MICADO | Meet the Team – CPS
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Meet the Team – CPS


The Professional Association of Sociologists and Political Scientists (CPS), is a non-profit, research and education institution regulated by public law. Its main objectives are to support the development of the profession of sociologists and political scientists, to analyse and research political and social issues, and to provide expert consultancy to public entities.

Its Research Department has been working for the last 20 years with the support of University researchers, technical personnel and students, with transdisciplinary expertise in Sociology, Political Science, Social Psychology, Social Research Methodology, Applied Social Research and Data Analysis. CPS research focuses mainly on Public policies, Youth Studies, Migration and ICTs, with experience in European (H2020 MICADO, H2020, MOVE, Erasmus+ Youth Wiki, etc.), national, regional, and local projects. We have a vast experience designing, and implementing surveys, online surveys, qualitative interviews and case studies, focus groups, secondary data, statistical data analysis, and social media analysis. CPS possess a longstanding history of collaboration with relevant national and local/regional public institutions, policy-makers sucha as the Monitoring Commission of the Refugee Service of the Community of Madrid, the RC GIRA (Immigration, Refugee and Asylum Group), or Intelligent Territories of Subcommittee 6 Government and Public Services 4.0 of the Ministry of Energy, Tourism and Digital Agenda.

Firstly, tell us a bit about the work you do in your organisation. 

Lorenzo Navarete: I am the Dean of the Professional Association of Sociologists and Political Sciences and Head of the Research Department. I have worked the last 30 years on the Board of the institution, a position I combined with my work as Professor of Classical Social Theory and Head of the Department of Sociology V at Complutense University.

Javier Lorenzo: I am a Senior Researcher in the Research Department, acting as an external advisor or expert, helping to develop methodologies and enhance young research professionals’ careers.  

Laura Diaz: I work as researcher and EU projects coordinator at CPS. I work in the social research aspect of the project, having contributed to set the social science fundaments of MICADO through the review of literature, collection of indicators and review of public policies. I also work on the management side of the project, having been involved in the proposal and early stages of MICADO.

Piotr Zagórski: I am a Researcher at CPS. My duties include collaboration in European and national research projects in the field of social sciences. This involves the compilation of literature reviews, theoretical frameworks, data gathering and analysis, preparation of deliverables and reports, and putting up proposals for research calls.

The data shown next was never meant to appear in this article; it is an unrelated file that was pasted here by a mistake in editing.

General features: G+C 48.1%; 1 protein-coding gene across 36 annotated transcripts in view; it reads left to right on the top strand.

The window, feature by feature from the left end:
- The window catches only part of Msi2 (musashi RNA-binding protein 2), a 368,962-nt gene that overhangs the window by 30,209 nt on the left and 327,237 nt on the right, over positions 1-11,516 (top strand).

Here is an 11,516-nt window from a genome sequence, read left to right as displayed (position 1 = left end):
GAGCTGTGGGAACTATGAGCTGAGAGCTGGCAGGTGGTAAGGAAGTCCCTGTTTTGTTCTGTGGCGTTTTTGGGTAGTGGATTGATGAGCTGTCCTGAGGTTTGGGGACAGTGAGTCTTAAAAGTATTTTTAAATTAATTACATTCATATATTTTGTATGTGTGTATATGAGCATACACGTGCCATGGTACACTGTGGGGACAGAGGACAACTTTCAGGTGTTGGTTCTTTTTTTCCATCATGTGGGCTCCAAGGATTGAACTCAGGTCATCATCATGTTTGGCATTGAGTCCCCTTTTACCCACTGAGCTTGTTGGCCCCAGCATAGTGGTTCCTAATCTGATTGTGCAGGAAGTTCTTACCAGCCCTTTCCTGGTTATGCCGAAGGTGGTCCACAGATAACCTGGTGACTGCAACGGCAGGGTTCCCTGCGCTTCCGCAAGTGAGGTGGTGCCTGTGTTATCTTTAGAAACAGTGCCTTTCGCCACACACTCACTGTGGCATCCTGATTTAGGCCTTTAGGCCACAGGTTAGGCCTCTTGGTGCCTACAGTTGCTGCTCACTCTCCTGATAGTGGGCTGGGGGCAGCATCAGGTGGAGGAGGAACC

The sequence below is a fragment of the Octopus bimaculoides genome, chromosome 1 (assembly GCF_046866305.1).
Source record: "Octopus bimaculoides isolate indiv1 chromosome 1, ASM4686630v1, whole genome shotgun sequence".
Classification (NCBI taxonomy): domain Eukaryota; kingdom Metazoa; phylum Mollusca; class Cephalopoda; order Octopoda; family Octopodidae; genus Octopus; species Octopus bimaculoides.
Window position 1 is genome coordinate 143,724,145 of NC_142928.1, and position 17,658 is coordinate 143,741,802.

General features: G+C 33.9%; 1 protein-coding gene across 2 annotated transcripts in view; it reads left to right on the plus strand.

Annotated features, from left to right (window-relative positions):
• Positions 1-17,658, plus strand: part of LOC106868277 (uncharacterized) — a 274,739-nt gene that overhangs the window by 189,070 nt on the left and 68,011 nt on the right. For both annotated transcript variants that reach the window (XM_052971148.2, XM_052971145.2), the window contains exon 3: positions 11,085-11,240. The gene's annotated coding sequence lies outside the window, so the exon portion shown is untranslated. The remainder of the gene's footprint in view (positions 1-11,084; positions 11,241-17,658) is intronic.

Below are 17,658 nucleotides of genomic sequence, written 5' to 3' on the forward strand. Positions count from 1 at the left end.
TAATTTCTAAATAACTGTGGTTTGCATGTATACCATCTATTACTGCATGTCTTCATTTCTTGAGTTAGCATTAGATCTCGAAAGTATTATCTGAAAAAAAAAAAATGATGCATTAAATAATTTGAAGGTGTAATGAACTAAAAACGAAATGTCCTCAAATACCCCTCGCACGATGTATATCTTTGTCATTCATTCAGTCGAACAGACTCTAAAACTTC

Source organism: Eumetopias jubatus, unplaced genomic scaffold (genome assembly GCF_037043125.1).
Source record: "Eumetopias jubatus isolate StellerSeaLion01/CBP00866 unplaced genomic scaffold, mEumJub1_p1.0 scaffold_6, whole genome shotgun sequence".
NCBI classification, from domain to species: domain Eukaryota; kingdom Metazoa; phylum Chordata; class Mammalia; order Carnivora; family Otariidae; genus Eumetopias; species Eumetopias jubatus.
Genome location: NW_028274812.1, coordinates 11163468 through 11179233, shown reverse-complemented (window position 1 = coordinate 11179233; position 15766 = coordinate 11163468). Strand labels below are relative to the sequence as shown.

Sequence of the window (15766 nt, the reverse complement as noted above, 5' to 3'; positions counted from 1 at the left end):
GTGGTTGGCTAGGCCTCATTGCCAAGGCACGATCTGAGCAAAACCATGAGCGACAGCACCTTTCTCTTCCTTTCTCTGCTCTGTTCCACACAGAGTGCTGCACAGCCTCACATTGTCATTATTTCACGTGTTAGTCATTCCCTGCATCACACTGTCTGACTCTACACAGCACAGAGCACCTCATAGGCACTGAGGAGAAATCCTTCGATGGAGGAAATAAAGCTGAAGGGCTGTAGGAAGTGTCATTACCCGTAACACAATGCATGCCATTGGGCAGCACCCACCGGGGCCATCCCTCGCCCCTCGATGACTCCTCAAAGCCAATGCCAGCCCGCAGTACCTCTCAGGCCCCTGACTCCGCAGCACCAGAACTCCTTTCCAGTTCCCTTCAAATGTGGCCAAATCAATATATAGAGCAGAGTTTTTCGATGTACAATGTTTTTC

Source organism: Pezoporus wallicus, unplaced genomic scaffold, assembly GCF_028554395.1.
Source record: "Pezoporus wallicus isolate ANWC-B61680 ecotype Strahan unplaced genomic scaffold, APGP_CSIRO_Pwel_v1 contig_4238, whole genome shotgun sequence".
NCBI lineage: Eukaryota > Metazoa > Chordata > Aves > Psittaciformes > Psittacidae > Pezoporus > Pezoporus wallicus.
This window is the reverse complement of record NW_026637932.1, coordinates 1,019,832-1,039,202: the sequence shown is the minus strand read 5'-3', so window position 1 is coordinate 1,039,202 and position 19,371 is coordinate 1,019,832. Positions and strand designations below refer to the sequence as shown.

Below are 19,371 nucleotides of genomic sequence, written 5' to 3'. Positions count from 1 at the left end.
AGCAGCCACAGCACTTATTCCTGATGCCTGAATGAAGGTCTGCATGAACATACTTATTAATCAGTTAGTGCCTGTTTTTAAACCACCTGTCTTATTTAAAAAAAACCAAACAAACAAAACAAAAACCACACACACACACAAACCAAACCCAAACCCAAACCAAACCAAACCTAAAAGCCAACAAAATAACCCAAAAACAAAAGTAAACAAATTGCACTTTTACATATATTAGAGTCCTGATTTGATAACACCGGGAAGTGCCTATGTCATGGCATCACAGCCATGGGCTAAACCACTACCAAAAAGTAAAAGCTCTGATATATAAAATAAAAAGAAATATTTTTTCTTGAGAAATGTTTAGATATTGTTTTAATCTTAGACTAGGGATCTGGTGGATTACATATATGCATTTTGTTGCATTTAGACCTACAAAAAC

Adolfo Luxan: I work at CPS in the design and in the implementation of several projects (research projects, training courses, projects related to employment) I also work as Employment Serv coordinating the employment service, sociologists, political scientists an also vulnerable population such as migrants and refugees.

Lisboa Osanz: I work in the organization as social researcher. I support in administrative tasks and proposal preparation of European projects too.

Marta Burgos: I have experience in migration issues and working with vulnerable groups testing technology. This project is perfect to link both aspects and build a suitable solution able to provide a social impact. 


What was your motivation to working in the MICADO project?

LN: In have worked many years as a researcher and professor addressing the study of various topics revolving immigration from several sociological, economical and psychosocial perspectives. However, from the first years of the present century, I have worked to face the social challenges arising from the arrival of large numbers of immigrants. In the beginnings of the 21st century, the difficulties that immigrants faced when trying to access basic services meant a huge impact in social, democratic and solidary terms. The implementation of important public policies that addressed these issues was at that moment a great challenge for researchers and professionals. From 2004, until de beginning of the MICADO project, I have been working and directing plenty of research and practice programs to address the mentioned topics.

JL: Following the expertise and a long tradition on studying migration in several ways and approaches, it was the finest idea to help build a technological solution that might solve practical problems.

LD: I am very interested and have worked extensively in migration so the topic was certainly a very important point in getting involved. I also enjoy working in big transnational projects and although it is sometimes very difficult, I like the EU approach to research in the sense that it should be applied and contribute to policy and social advancements.

PZ: MICADO is an especially challenging project since its aim is to bridge the existing gaps between all the actors involved in migrant integration: the migrants and refugees themselves, the CSOs, and the Public Authorities. Creating synergies and convergence between the different perspectives is sometimes not an as straightforward process as one would think.